We were pleased to see the report by the Environment, Climate Change and Land Reform (ECCLR) committee was published today. This report follows their inquiry into the Scottish salmon farming industry and is written to inform the Rural Economy and Connectivity (REC) committee in their inquiry into salmon farming.
OneKind provided evidence to the ECCLR inquiry, urging the committee to consider fish welfare issues, as these- whilst often tightly coupled with environmental problems- are usually ignored. We were therefore pleased to see that the report shows some consideration to fish welfare in the following areas.
Sea lice feed on the skin and flesh of salmon, causing physical and physiological damage, which can result in death. The report rightly highlights the severity of the sea lice problem in Scotland today. It also noted that there are problems with the treatments for sea lice, stating that “nearly all of these treatments are costly, none are fully effective, and most need to be repeated”. Indeed, treatments for sea lice can be just as deadly themselves, causing large numbers of fish to lose their lives.
There are many diseases that affect farmed salmon. These diseases, alongside other factors, cause high mortality levels, with over 20% of salmon dying in one year throughout the production cycle. This shocking level of mortality was captured well with this comment in the report:
“[Mortality] levels would not be considered acceptable in other livestock sectors and should not be considered to be acceptable in the salmon farming industry”
In 2016, over 300,000 fish escaped from Scottish salmon farms. So far this year, there have been three incidents where salmon have escaped from farms, including one where around 21,700 salmon escaped from a fish farm in Loch Snizort.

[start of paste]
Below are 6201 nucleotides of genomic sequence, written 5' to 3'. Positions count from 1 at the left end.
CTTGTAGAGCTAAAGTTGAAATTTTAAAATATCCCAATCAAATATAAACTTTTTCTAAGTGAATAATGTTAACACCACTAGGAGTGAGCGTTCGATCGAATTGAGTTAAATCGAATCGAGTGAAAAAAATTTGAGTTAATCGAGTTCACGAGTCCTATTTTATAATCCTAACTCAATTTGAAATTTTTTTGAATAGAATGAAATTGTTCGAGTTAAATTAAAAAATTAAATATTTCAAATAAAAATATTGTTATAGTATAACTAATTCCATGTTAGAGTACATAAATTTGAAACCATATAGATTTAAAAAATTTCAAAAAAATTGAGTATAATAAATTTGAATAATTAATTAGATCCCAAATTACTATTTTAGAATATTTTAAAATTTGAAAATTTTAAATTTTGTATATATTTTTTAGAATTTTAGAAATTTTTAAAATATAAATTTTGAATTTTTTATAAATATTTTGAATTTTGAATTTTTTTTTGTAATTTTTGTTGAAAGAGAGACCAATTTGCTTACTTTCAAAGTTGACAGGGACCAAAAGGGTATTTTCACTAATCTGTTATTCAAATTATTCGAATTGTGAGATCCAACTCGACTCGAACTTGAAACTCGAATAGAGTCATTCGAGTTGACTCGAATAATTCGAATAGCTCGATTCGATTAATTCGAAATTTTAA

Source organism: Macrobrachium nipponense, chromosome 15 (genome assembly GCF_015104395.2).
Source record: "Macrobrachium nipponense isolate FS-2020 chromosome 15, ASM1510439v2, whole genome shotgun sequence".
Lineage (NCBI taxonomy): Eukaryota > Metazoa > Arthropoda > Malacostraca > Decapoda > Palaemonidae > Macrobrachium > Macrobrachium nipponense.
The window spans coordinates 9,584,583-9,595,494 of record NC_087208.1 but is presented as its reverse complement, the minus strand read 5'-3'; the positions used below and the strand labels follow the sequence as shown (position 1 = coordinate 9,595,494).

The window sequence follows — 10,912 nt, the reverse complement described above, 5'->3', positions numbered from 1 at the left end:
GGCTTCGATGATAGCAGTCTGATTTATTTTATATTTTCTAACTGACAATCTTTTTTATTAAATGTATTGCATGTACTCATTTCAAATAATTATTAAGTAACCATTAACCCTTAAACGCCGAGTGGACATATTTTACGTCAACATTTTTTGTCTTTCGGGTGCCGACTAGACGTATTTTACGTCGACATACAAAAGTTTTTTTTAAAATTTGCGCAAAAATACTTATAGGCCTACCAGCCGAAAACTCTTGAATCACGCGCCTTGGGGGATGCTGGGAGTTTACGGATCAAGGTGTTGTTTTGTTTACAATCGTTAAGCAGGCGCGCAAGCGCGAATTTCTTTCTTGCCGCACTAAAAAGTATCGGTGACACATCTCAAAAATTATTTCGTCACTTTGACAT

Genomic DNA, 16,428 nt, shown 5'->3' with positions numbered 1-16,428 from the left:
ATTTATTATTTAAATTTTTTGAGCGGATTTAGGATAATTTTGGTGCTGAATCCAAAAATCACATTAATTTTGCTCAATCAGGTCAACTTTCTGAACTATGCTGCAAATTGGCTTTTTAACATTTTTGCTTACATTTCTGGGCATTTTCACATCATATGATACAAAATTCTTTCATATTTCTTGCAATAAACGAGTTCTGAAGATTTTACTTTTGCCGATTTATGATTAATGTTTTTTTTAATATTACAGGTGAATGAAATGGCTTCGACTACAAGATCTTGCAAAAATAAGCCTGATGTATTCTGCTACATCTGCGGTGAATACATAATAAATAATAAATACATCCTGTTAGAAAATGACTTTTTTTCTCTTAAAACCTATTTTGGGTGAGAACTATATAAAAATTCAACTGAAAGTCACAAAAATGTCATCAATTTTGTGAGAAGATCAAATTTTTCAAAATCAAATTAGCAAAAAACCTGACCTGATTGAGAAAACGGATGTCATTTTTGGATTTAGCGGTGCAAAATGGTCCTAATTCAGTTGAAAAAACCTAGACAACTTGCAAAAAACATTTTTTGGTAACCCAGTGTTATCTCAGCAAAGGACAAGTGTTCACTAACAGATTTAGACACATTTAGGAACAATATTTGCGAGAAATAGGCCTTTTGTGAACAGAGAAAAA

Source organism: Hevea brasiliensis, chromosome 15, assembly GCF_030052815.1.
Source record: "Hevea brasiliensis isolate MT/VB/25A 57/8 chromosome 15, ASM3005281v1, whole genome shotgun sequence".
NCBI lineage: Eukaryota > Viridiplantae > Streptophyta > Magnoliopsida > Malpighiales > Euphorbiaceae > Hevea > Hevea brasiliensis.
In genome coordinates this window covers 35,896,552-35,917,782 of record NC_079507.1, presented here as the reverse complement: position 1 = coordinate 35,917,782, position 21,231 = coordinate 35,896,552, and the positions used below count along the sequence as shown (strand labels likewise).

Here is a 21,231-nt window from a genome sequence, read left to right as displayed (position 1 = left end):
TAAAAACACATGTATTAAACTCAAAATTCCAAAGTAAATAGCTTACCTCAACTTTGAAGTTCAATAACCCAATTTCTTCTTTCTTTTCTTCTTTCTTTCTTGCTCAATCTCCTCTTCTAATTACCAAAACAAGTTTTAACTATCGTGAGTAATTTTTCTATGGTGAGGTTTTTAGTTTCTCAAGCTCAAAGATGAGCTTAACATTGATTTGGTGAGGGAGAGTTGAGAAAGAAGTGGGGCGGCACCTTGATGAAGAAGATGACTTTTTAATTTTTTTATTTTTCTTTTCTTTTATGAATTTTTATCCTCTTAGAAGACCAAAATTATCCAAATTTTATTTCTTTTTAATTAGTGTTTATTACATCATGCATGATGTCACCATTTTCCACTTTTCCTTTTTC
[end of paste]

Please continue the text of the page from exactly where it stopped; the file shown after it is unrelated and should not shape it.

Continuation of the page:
Some suggest that a solution to reduce the impact of escaped fish on wild salmon is the use of triploid salmon. These are fish that, following heat or pressure shock, have three sets of chromosomes instead of two. Research suggests that triploid fish have reduced survival, and as a result OneKind opposes the use of triploid fish. It was therefore good to see that the welfare issues of triploid fish have been considered in the report, noting that there are “issues in relation to the health and resilience of triploids”.
One of the solutions to tackling sea lice is the use of cleaner fish to pick off and eat the sea lice of salmon. Whilst some see the use of cleaner fish as a promising, environmentally friendly solution to the sea lice problem, we have concerns over their welfare. We were therefore delighted to see that our concerns over these issues were mentioned within the report, highlighting that:
“A number of submissions, including the submission from OneKind, raised welfare concerns in relation to the use of cleaner fish: harm caused as a result of interactions between wrasse and salmon; disease and parasite treatments impacting cleaner fish; cleaner fish spreading pathogens and parasites to salmon causing harm, and the slaughter (and disposal) of the cleaner fish at the end of the production cycle.”
The ECCLR report concludes that, in the salmon farming industry, the “status quo is not an option” because of the numerous problems it currently faces. This is a sentiment that we strongly agree with. The number of fish suffering on salmon farms in Scotland is unacceptable and change is desperately needed. This is particularly important given that the salmon farming industry aims to expand production to nearly double its current amount. There is no doubt that doubling production without tackling the issues mentioned above will exacerbate current problems and lead to further suffering.
The report by the ECCLR committee does offer hope that change will occur. Indeed, the identification that animal welfare is an issue that needs consideration within the discussion of Scottish salmon farming, indicates this. So to does the conclusion that further research is necessary to tackle problems facing the Scottish salmon farming industry. We hope that any further research will look into improving the welfare of farmed fish, for example through researching sea lice and disease prevention and treatment, and the welfare of cleaner fish in aquaculture.